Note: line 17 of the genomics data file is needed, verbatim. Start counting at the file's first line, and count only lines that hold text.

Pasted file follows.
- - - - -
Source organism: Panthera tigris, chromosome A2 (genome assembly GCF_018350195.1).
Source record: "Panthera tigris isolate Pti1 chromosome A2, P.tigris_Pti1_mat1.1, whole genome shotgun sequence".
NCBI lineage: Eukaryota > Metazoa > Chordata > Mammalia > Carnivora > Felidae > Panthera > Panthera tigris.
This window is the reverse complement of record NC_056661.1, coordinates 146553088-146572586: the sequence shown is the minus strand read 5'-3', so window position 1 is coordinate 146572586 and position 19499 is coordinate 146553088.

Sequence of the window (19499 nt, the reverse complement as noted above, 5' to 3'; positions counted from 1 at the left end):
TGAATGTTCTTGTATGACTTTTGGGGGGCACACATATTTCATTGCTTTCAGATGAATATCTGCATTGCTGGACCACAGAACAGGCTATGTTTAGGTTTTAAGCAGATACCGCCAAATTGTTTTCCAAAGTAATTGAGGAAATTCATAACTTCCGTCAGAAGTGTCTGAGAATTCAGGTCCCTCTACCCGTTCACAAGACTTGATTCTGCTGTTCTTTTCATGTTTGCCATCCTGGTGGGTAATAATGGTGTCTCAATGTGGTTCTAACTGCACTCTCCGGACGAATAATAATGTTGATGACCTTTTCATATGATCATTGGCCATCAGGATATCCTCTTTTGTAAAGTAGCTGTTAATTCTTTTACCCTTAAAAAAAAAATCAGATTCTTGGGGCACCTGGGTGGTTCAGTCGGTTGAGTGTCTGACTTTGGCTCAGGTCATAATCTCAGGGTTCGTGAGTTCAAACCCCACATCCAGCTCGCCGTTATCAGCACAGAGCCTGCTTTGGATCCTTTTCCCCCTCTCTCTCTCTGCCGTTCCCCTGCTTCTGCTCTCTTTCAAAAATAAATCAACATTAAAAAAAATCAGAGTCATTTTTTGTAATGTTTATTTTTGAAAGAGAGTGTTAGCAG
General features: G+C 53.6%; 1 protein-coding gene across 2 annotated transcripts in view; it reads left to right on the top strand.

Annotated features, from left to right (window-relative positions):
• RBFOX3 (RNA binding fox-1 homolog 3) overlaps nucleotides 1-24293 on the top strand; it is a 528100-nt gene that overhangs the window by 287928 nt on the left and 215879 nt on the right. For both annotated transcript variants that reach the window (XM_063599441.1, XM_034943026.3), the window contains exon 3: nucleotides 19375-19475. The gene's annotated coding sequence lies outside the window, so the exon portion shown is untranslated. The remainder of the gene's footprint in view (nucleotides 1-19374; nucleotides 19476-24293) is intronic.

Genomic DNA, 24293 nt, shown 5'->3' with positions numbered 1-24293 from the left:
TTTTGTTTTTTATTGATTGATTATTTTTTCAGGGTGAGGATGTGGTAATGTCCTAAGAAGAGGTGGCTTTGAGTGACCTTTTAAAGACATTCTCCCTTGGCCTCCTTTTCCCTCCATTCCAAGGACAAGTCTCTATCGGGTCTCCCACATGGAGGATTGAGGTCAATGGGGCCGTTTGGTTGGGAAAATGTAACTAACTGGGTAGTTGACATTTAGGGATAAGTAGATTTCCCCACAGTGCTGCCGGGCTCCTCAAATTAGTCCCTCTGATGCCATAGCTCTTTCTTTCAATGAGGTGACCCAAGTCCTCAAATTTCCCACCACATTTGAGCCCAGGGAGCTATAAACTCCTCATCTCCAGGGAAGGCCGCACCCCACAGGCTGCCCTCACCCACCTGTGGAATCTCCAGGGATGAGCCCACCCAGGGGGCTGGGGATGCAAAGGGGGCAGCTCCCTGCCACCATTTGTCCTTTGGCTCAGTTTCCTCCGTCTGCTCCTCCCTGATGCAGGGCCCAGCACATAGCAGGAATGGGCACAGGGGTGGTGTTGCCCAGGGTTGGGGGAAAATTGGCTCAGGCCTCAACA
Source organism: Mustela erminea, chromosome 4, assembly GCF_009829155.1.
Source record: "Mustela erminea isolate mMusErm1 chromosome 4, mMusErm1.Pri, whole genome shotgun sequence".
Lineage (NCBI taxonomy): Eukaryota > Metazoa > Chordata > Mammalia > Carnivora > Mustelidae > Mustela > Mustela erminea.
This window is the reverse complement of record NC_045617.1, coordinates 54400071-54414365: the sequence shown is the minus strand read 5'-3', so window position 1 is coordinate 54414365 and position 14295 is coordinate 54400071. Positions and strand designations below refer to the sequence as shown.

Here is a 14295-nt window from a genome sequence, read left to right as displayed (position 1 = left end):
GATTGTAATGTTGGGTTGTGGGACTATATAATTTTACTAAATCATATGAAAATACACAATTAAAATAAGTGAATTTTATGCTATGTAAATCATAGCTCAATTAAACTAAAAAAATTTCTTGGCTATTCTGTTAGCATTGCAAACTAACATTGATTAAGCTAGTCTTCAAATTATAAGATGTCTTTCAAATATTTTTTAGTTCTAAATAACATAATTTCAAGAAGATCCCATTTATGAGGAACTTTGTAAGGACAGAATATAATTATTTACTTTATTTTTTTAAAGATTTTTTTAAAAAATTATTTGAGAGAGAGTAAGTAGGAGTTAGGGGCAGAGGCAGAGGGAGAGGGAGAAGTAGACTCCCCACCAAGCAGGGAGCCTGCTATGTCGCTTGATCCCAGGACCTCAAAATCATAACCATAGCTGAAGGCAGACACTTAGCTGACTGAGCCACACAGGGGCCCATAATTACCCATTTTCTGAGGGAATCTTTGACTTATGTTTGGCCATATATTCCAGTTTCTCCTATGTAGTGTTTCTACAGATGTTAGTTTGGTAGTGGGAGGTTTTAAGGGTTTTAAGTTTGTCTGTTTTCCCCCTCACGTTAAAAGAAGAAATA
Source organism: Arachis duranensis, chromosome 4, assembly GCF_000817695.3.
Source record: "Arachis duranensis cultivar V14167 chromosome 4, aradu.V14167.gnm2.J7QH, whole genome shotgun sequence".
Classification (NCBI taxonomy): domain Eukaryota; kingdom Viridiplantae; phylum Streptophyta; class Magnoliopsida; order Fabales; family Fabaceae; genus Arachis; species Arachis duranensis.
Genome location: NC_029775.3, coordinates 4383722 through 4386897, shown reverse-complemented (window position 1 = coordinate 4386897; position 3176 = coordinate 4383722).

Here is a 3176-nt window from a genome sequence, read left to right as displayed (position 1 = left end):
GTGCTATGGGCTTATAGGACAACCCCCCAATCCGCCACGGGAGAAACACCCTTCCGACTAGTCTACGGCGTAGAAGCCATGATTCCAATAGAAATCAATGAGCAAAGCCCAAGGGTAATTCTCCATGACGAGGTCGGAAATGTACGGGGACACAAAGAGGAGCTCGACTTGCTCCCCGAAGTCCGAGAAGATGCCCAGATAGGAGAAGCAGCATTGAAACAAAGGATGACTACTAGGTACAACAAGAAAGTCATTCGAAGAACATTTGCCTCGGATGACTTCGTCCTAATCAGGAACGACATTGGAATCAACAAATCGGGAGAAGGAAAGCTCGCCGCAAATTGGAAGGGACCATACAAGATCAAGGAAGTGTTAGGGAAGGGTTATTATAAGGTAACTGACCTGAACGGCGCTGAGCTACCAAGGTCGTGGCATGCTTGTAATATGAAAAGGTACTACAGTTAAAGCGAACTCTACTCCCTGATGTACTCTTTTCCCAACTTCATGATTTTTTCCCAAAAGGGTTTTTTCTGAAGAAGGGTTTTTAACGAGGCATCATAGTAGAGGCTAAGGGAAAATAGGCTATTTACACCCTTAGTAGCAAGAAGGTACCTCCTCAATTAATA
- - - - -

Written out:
GATTGTAATGTTGGGTTGTGGGACTATATAATTTTACTAAATCATATGAAAATACACAATTAAAATAAGTGAATTTTATGCTATGTAAATCATAGCTCAATTAAACTAAAAAAATTTCTTGGCTATTCTGTTAGCATTGCAAACTAACATTGATTAAGCTAGTCTTCAAATTATAAGATGTCTTTCAAATATTTTTTAGTTCTAAATAACATAATTTCAAGAAGATCCCATTTATGAGGAACTTTGTAAGGACAGAATATAATTATTTACTTTATTTTTTTAAAGATTTTTTTAAAAAATTATTTGAGAGAGAGTAAGTAGGAGTTAGGGGCAGAGGCAGAGGGAGAGGGAGAAGTAGACTCCCCACCAAGCAGGGAGCCTGCTATGTCGCTTGATCCCAGGACCTCAAAATCATAACCATAGCTGAAGGCAGACACTTAGCTGACTGAGCCACACAGGGGCCCATAATTACCCATTTTCTGAGGGAATCTTTGACTTATGTTTGGCCATATATTCCAGTTTCTCCTATGTAGTGTTTCTACAGATGTTAGTTTGGTAGTGGGAGGTTTTAAGGGTTTTAAGTTTGTCTGTTTTCCCCCTCACGTTAAAAGAAGAAATA